Des Moines Register calls on Steve King to resign

Des Moines Register calls on Steve King to resign
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The Des Moines Register published a scathing editorial on Tuesday calling for Rep. Steve KingSteven (Steve) Arnold KingThirty-four GOP members buck Trump on disaster bill Overnight Energy — Presented by Job Creators Network — House Republican tries to force Green New Deal vote | 'Awkward' hearing to vet Interior nominee and watchdog | House panel approves bill to stop drilling in Arctic refuge Steve King: One 'good side' of climate change could be shrinking deserts MORE (R-Iowa) to resign over his recent remarks regarding white supremacy.

“Congressman Steve King should resign. He has lost even the potential to effectively represent his Iowa constituents because of his abhorrent comments about white nationalism and white supremacy,” the paper’s editorial board wrote. 

“We don’t make the argument that King should resign lightly, or based on partisan preferences," it added, noting that King was reelected to a ninth term in November and voters "had every opportunity to recognize" his "caustic, racially charged ideology" on immigration.

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The newspaper published the editorial hours after the House voted for a resolution broadly rejecting white supremacy in the wake of King's comments – a resolution that the Iowa Republican voted for on Tuesday.

The measure passed by a vote of 424-1, with the lone dissenter, Rep. Bobby RushBobby Lee RushHouse Dems propose billions in extra funding for environmental programs that Trump sought to cut A crucial lesson from the carnage in Sri Lanka Congress should look into its own taxes and travel, not just Trump's MORE (D-Ill.), saying that it was not specific enough in its condemnation of King.

Rush and Rep. Tim RyanTimothy (Tim) John RyanMomentum builds behind push to pass laws enshrining abortion rights Poll: Biden is only Dem candidate that beats Trump outside of margin of error Eye-popping number of Dems: I can beat Trump MORE (D-Ohio) have both introduced resolutions to censure King for his remarks last week in a New York Times interview, when he questioned why terms such as "white nationalist" and "white supremacy" had become offensive.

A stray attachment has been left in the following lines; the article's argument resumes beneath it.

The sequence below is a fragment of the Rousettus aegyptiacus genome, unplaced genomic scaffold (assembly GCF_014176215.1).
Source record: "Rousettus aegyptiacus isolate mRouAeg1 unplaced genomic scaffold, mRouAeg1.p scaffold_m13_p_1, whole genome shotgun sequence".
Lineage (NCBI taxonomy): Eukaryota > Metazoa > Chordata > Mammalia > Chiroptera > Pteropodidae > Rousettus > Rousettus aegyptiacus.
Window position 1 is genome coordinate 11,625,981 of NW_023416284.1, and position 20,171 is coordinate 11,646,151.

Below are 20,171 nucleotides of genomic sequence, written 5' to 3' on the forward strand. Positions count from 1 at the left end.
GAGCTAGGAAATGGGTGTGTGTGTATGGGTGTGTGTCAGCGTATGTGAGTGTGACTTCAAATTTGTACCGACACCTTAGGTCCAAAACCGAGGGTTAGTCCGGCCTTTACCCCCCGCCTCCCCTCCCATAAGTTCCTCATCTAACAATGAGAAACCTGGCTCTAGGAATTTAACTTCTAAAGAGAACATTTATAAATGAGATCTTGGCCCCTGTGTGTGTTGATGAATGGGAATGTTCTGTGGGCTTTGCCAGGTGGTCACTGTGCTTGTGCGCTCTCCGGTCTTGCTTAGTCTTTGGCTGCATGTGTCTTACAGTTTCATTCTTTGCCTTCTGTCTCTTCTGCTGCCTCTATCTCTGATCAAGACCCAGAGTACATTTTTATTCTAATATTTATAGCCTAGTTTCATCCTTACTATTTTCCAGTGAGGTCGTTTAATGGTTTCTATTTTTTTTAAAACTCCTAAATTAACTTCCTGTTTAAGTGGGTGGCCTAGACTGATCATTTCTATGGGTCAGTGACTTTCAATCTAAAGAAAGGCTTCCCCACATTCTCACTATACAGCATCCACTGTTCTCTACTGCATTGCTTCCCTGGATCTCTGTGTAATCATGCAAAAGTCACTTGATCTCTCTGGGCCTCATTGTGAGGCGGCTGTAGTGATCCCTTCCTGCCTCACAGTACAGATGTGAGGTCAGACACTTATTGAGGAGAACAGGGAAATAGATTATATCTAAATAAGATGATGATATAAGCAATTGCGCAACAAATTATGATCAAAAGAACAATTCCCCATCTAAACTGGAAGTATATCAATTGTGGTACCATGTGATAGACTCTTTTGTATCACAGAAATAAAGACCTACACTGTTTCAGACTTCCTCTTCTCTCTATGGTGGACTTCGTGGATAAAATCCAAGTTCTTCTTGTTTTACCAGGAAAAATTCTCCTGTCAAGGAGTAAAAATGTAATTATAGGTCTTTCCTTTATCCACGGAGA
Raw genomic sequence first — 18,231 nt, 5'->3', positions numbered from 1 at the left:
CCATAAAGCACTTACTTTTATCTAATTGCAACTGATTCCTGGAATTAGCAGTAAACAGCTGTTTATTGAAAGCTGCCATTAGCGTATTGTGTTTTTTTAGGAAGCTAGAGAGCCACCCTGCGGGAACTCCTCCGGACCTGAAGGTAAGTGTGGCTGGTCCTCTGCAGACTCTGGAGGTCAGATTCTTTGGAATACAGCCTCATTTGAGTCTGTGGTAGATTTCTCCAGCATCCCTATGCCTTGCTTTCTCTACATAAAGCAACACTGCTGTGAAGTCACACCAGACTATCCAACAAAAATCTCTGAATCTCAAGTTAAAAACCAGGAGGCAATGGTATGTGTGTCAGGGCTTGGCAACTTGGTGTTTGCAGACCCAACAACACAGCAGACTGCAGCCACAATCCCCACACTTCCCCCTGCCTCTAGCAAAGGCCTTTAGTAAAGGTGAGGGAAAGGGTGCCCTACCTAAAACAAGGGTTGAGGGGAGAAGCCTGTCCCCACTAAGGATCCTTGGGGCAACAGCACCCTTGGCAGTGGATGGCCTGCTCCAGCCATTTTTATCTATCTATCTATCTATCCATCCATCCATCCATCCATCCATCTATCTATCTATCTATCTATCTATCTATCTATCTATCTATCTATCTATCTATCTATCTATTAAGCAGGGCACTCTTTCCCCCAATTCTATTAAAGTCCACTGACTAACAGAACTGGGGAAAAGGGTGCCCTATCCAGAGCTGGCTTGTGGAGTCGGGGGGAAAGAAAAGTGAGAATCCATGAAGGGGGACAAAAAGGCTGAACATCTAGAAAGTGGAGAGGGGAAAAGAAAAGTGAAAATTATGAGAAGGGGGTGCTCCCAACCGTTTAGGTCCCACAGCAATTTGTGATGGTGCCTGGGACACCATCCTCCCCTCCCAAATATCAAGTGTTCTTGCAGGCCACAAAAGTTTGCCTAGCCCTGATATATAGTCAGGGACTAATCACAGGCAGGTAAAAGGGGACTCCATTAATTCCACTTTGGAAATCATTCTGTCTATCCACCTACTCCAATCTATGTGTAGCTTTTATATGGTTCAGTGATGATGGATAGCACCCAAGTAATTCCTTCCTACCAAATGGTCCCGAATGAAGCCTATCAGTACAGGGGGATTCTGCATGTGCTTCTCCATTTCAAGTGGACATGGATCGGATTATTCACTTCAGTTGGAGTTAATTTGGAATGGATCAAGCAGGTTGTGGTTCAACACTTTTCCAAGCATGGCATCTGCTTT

“White nationalist, white supremacist, Western civilization — how did that language become offensive?” he asked.

The Register said the comments should be “career ending.”

House Republicans have removed King from his positions on the House Judiciary, Agriculture and Small Business committees in the wake of uproar over his remarks.

Several members of Congress, including Senate Majority Leader Mitch McConnellAddison (Mitch) Mitchell McConnellOn The Money: Treasury rejects Dem subpoena for Trump tax returns | Companies warn trade war about to hit consumers | Congress, White House to launch budget talks next week | Trump gets deal to lift steel tariffs on Mexico, Canada Schumer calls on McConnell to hold vote on Equality Act House Dem cites transgender grandson in voting for Equality Act MORE (R-Ky.), Sen. Mitt RomneyWillard (Mitt) Mitt RomneySeveral factors have hindered 'next up' presidential candidates in recent years Small Florida county that backed Trump one of two targeted by Russians: reports Foreign Relations senators demand Iran briefing MORE (R-Utah) and House GOP Conference Chairwoman Liz CheneyElizabeth (Liz) Lynn CheneyThe GOP's commitment to electing talented women can help party retake the House GOP launches anti-BDS discharge petition Republicans amp up attacks on Tlaib's Holocaust comments MORE (R-Wyo.) have called on King to find another line of work.

The Iowa Republican has a history of making highly controversial comments about immigration and western civilization.

He was criticized for saying in 2017 that “we can’t rebuild our civilization with somebody else’s babies” while tweeting in support of an anti-Muslim nationalist Dutch politician and meeting in 2018 with a far-right Austrian group associated with the Nazi party. 

“King has often made Iowa a laughing stock on the national stage with his offensive and absurd remarks about undocumented immigrants, comparing them to dogs or disparaging them as drug mules with calves the size of cantaloupes,” the Register wrote.

King has made it clear he has no intention of resigning.

“I will continue to point out the truth and work with all the vigor that I have to represent 4th District Iowans for at least the next two years,” he said Monday.